Artists North in the 1960’s
The area surrounding the Center has been home to famous artists since the mid 1800’s including two time Pulitzer Prize winner Jay Norwood “Ding” Darling, a nationally syndicated editorial cartoonist, who influenced a nation on conservation, pollution and extinction of wildlife. The late Norman Brumm, from Brumm Studios also made Norwood his home along with many others.
Today, Ray and Tammi Bier have moved forward on a vision they have had for many years, inspired by the original group of Michigan artisans who established the name Artists North. Artists North gets it’s namesake from this group who organized the first collaborative art group in the 1960’s. With a deep rooted history, the Center hopes to build on the established tradition through a mission that supports Michigan artists and build awareness of these world class artisans.
Jay Norwood “Ding” Darling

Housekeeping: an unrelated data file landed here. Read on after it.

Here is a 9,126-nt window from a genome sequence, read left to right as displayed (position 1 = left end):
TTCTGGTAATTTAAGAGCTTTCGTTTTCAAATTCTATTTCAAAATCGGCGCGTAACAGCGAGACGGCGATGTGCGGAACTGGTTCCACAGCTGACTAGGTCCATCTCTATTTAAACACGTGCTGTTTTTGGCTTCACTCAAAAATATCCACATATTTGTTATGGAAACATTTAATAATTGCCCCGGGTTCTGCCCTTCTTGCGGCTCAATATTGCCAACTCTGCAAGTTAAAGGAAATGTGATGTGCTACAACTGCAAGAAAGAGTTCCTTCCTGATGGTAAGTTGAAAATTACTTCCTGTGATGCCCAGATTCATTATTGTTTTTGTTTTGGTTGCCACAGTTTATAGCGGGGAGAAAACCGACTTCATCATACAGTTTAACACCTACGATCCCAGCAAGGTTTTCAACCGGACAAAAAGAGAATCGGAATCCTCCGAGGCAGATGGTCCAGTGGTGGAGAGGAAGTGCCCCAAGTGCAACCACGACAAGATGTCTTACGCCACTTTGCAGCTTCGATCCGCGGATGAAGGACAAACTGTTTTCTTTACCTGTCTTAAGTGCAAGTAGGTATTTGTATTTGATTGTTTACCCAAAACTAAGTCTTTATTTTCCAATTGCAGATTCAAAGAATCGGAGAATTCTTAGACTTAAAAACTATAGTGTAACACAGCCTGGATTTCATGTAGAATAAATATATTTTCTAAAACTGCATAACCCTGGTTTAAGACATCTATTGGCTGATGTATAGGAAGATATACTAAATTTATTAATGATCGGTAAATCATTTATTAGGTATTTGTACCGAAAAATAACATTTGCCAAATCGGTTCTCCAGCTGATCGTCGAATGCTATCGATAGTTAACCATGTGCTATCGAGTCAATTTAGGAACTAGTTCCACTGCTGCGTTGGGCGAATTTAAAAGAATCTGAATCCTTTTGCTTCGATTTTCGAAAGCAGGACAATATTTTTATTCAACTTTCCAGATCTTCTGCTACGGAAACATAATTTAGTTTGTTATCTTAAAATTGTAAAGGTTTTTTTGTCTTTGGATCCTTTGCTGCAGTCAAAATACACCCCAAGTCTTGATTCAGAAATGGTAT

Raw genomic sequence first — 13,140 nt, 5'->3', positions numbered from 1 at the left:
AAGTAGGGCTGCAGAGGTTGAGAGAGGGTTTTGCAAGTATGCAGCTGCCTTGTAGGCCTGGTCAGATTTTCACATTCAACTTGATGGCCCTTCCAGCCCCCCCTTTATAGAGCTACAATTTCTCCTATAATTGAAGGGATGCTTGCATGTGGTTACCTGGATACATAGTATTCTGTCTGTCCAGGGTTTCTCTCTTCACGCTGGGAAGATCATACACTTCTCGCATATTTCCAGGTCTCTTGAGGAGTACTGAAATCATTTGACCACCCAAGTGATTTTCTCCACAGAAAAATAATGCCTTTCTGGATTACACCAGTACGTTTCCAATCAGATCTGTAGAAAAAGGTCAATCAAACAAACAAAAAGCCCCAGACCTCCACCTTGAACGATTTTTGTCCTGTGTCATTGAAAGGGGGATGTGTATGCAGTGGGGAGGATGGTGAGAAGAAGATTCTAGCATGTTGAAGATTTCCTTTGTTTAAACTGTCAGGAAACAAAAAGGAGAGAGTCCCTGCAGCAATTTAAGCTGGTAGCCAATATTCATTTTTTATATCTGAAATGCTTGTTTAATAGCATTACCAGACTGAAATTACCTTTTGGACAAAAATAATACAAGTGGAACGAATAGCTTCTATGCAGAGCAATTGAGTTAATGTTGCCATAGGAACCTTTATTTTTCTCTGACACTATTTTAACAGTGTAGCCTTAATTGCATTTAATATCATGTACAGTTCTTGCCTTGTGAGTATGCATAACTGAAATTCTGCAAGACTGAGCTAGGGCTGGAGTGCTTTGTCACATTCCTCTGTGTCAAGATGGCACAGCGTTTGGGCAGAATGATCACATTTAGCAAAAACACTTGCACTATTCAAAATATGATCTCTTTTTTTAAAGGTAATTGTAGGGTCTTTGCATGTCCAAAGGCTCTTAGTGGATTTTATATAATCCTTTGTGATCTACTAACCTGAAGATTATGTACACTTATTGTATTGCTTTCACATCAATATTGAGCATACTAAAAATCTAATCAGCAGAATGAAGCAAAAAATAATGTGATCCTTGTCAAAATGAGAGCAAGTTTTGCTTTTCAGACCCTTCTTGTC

The Norwood area surrounding the Bier homestead has an interesting history and is the birthplace for famous artist Jay Norwood “Ding” Darling. Born in 1876, he became one of the most known men of his era. A nationally syndicated editorial cartoonist, he was famous for his witty commentary on the many different subjects that concerned the nation. Ding was an avid hunter and became concerned with pollution and extinction of wildlife. As an early pioneer for wildlife conservation, he worked this theme into his cartoons and influenced a nation. He was honored with two Pulitzer Prize awards, one in 1924 the other in 1942.
Darling initiated the first Federal Duck Stamp Program, which uses the proceeds from the sale of duck hunting stamps to purchase wetlands for waterfowl habitat. In fact he drew the first Duck Stamp. Darling also designed the Blue Goose logo, the national symbol of the refuge system. Rachel Carson, author of Silent Spring, scientist and chief editor for the U.S. Fish and Wildlife Service from 1932-52, wrote of the emblem, “Wherever you meet this sign, respect it. It means that the land behind the sign has been dedicated by the American people to preserving, for themselves and their children, as much of our native wildlife as can be retained along with our modern civilization.”